Sometimes the courts will imply a term in order to make the contract work, or be business efficient. Two different tests have been developed by the courts; the Business Efficacy Test and the Officious Bystander Test.


If a term is absolutely necessary to make a contract business efficient (not just reasonable) then the courts may imply it into the contract.
In The Moorcock (1889) (CoA) the claimant contracted to moor his boat at the defendant’s wharf on the Thames. Both knew that the tide would go out, when it did the boat hit hard ground rather than mud and was damaged. The claimant argued that there was an implied term of reasonable care without which the contract would not work or have no business efficacy. The court agreed.


If a term is so obvious that if it were suggested by an officious bystander both parties would say ‘Oh, of course!’ then it may be implied by the court.
In Shirlaw v Southern Foundries Ltd (1926) (CoA) the claimant was employed as Managing Director of Southern Foundries for a term of 10 years. When the company was taken over the new owners dismissed Shirlaw as a Director. He took them to court for wrongful dismissal on the basis that he could not be Managing Director without also being a Director. The court agreed and implied a term into his Managing Director’s contract that he must also be a Director.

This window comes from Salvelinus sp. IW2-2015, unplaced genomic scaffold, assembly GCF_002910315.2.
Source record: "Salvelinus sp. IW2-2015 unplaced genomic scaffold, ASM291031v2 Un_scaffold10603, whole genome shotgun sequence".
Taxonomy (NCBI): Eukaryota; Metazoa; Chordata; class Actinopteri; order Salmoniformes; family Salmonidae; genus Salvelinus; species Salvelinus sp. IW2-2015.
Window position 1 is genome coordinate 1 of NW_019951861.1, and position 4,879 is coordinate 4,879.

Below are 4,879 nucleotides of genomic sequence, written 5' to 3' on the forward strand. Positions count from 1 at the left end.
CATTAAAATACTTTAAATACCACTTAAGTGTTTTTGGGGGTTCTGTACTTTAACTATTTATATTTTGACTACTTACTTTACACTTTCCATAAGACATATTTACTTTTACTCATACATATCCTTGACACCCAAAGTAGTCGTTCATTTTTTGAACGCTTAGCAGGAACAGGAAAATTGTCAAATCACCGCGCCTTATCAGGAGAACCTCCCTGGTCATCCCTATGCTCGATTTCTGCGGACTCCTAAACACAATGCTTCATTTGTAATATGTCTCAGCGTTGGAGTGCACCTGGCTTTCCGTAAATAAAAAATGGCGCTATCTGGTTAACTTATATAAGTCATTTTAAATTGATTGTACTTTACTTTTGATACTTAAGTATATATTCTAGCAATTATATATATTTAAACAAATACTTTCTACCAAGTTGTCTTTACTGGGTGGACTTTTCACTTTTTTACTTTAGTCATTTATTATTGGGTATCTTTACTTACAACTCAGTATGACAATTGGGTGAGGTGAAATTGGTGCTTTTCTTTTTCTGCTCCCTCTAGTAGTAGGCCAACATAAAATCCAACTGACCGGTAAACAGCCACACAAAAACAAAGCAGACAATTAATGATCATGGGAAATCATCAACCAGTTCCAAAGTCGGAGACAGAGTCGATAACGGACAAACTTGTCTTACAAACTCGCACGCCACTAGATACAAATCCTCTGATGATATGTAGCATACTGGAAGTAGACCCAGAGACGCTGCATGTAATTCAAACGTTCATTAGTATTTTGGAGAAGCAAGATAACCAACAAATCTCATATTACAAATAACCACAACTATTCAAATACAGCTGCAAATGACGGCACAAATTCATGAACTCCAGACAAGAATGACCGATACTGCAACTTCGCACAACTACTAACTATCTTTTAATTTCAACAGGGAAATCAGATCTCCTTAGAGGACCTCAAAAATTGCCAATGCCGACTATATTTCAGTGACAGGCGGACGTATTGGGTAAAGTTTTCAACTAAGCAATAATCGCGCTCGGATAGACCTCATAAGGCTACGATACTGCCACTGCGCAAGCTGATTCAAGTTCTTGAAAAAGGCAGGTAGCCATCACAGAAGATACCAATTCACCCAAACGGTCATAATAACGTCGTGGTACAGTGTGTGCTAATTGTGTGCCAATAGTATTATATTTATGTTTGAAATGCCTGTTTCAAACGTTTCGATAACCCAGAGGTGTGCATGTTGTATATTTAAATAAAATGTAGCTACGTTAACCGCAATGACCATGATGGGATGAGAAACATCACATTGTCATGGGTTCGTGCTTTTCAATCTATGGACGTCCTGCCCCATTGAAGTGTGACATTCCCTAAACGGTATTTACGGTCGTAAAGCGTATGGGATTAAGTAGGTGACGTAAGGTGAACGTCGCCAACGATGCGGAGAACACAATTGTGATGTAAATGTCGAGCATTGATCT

Despite the law in this area having experienced significant developments (see BP Refinery (Westernport) Pty Ltd v Hastings Shire Council (1977) and Attorney General of Belize v Belize Telecom (2009) (PC Belize)) in Marks and Spencer v BNP Paribas (2015) (SC) the Supreme Court reasserted the use of the two original tests outlined above.

In Lord Neuberger’s words the test remains whether a term ‘is necessary for business efficacy or that it is so obvious that it went without saying’, being reasonable and equitable is not enough. Lord Neuberger explicitly rejected Lord Hoffmann’s approach from Belize and stated that interpretation of the contract is not the same as the implication of terms.

More recent cases of Trump International Golf Club Scotland Limited v The Scottish Ministers (2015) (SC) and Ali v Petroleum Company of Trinidad and Tobago (2017) (PC of Trinidad & Tobago) have affirmed Lord Neuberger’s assertion of the original tests. The tests remain the officious bystander and business efficacy tests.


In order to be implied into a contract a term must ‘be formulated with sufficient precision’ (Shell UK v Lostock Garage (1976) (CoA)).

In this case Lostock wanted the courts to imply a term into his contract with Shell that they should not ‘abnormally discriminate’ against Lostock in favour of competing garages. The court refused for several reasons. The term lacked certainty and was not precise enough, Shell would probably never have agreed to this term at the time of contracting (therefore it would not reflect the intentions of the parties) and although equitable it was not necessary for business efficacy.